Lesson 5

Two Equations for Each Relationship

Let’s investigate the equations that represent proportional relationships.

5.1: Missing Figures

Here are the second and fourth figures in a pattern.

An increasing rectangular tile pattern with 2 rows of blue and yellow tiles. 
  1. What do you think the first and third figures in the pattern look like?
  2. Describe the 10th figure in the pattern.

5.2: Meters and Centimeters

There are 100 centimeters (cm) in every meter (m).

length (m) length (cm)
1 100
0.94
1.67
57.24
\(x\)
length (cm) length (m)
100 1
250
78.2
123.9
\(y\)
  1. Complete each of the tables.
  2. For each table, find the constant of proportionality.
  3. What is the relationship between these constants of proportionality?
  4. For each table, write an equation for the proportional relationship. Let \(x\) represent a length measured in meters and \(y\) represent the same length measured in centimeters.


  1. How many cubic centimeters are there in a cubic meter?
  2. How do you convert cubic centimeters to cubic meters?
  3. How do you convert the other way?

5.3: Filling a Water Cooler

It took Priya 5 minutes to fill a cooler with 8 gallons of water from a faucet that was flowing at a steady rate. Let \(w\) be the number of gallons of water in the cooler after \(t\) minutes.

  1. Which of the following equations represent the relationship between \(w\) and \(t\)? Select all that apply.

    1. \(w = 1.6t\)
    2. \(w = 0.625t\)
    3. \(t = 1.6w\)
    4. \(t = 0.625w\)
  2. What does 1.6 tell you about the situation?

  3. What does 0.625 tell you about the situation?

  4. Priya changed the rate at which water flowed through the faucet. Write an equation that represents the relationship of \(w\) and \(t\) when it takes 3 minutes to fill the cooler with 1 gallon of water.

  5. Was the cooler filling faster before or after Priya changed the rate of water flow? Explain how you know.

5.4: Feeding Shrimp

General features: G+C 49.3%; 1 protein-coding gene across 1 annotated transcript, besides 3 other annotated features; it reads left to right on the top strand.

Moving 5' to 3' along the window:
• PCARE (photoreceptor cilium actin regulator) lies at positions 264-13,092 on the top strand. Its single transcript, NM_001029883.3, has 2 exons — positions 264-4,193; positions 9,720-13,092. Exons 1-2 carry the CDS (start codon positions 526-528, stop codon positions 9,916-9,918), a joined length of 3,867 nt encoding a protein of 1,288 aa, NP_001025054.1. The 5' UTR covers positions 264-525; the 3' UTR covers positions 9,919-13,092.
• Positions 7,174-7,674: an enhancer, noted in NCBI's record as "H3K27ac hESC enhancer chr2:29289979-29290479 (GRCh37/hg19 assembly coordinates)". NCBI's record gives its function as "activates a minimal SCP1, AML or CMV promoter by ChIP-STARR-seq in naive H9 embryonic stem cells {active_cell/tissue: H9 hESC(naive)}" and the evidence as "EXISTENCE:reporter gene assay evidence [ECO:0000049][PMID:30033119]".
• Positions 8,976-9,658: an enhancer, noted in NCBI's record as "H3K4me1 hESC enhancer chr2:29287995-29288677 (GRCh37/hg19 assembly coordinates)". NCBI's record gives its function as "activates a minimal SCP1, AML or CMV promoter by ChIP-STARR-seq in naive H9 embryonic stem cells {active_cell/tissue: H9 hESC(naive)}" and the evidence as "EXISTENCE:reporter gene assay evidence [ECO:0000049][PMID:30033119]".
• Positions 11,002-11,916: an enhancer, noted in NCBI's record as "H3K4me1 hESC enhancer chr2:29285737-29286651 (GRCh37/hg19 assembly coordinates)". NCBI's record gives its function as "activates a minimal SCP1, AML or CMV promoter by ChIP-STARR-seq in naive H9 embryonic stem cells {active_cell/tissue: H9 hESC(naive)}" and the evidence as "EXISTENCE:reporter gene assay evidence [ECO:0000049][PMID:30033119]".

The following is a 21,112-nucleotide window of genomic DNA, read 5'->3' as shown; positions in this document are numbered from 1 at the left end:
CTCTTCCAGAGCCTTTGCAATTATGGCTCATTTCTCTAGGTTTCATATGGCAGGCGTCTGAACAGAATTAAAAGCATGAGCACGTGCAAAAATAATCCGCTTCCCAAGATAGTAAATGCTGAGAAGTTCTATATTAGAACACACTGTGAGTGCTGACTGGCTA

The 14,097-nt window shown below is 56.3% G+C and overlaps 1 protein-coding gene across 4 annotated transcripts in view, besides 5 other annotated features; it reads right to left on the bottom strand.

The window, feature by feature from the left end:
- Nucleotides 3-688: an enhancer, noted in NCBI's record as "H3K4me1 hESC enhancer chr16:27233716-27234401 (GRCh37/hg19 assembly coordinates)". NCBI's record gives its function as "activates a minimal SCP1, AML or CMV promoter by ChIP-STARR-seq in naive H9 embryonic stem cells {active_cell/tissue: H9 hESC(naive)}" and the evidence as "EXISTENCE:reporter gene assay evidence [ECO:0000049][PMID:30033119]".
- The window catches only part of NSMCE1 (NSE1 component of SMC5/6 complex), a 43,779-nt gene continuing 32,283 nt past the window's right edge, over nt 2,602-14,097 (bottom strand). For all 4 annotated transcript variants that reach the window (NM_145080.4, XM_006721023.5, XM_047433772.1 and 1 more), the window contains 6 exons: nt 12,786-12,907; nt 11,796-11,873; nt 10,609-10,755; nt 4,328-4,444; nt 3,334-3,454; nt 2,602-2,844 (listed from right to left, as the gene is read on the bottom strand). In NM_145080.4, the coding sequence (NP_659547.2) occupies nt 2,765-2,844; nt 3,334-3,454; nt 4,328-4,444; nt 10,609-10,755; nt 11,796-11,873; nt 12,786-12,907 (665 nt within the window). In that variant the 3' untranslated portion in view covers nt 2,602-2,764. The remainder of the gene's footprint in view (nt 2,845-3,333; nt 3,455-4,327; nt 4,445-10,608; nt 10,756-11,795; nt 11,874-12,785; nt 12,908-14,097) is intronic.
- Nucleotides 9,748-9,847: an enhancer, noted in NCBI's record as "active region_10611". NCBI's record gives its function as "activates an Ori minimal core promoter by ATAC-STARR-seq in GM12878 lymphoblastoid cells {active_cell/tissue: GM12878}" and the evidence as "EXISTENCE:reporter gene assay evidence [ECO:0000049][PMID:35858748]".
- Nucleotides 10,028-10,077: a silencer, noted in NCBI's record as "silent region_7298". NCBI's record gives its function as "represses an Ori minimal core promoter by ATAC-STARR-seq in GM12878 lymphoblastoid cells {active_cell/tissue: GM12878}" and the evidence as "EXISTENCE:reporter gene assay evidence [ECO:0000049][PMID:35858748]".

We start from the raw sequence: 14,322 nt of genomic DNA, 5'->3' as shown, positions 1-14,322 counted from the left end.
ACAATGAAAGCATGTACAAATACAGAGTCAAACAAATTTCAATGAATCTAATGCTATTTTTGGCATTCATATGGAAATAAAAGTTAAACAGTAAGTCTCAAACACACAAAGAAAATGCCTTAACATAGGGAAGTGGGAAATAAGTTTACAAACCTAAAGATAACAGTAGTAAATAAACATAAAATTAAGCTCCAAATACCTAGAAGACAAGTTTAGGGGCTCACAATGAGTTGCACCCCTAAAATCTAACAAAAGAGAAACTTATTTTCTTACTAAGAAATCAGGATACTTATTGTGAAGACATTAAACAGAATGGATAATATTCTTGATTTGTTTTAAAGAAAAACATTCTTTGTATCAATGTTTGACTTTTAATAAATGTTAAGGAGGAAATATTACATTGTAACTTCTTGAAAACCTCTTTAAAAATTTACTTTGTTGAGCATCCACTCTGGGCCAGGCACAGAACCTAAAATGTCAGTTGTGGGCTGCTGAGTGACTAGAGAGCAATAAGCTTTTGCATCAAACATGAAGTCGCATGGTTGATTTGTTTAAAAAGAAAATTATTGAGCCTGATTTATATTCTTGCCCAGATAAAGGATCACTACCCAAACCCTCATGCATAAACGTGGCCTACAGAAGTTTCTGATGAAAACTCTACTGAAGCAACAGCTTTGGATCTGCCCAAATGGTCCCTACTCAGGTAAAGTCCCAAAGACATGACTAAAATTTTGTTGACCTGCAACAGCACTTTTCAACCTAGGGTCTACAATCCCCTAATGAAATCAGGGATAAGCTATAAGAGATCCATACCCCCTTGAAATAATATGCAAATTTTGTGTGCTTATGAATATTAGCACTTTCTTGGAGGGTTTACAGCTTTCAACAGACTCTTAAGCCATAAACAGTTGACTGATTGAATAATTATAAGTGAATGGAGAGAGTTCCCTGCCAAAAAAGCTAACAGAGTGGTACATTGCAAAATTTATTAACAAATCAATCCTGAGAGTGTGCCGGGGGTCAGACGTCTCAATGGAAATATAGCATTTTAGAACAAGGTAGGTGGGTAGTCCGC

At an aquarium, a shrimp is fed \(\frac{1}{5}\) gram of food each feeding and is fed 3 times each day. 

  1. How much food does a shrimp get fed in one day?

  2. Complete the table to show how many grams of food the shrimp is fed over different numbers of days.

    number of days food in grams
    1
    7
    30
    A picture of a shrimp.
  3. What is the constant of proportionality? What does it tell us about the situation?
  4. If we switched the columns in the table, what would be the constant of proportionality? Explain your reasoning.
  5. Use \(d\) for number of days and \(f\) for amount of food in grams that a shrimp eats to write two equations that represent the relationship between \(d\) and \(f\).
  6. If a tank has 10 shrimp in it, how much food is added to the tank each day?
  7. If the aquarium manager has 300 grams of shrimp food for this tank of 10 shrimp, how many days will it last? Explain or show your reasoning.

Summary

If Kiran rode his bike at a constant 10 miles per hour, his distance in miles, \(d\), is proportional to the number of hours, \(t\), that he rode. We can write the equation \(\displaystyle d = 10 t\) With this equation, it is easy to find the distance Kiran rode when we know how long it took because we can just multiply the time by 10.

We can rewrite the equation:

\(\begin{align} d &= 10 t\\ \left( \frac{1}{10} \right) d &= t \\ t &= \left( \frac{1}{10} \right) d \end{align}\)

This version of the equation tells us that the amount of time he rode is proportional to the distance he traveled, and the constant of proportionality is \(\frac{1}{10}\). That form is easier to use when we know his distance and want to find how long it took because we can just multiply the distance by \(\frac{1}{10}\).

When two quantities \(x\) and \(y\) are in a proportional relationship, we can write the equation \(\displaystyle y = k  x\) and say, “\(y\) is proportional to \(x\).” In this case, the number \(k\) is the corresponding constant of proportionality. We can also write the equation \(\displaystyle x = \frac{1}{k} y\) and say, “\(x\) is proportional to \(y\).” In this case, the number \(\frac{1}{k}\) is the corresponding constant of proportionality. Each one can be useful depending on the information we have and the quantity we are trying to figure out.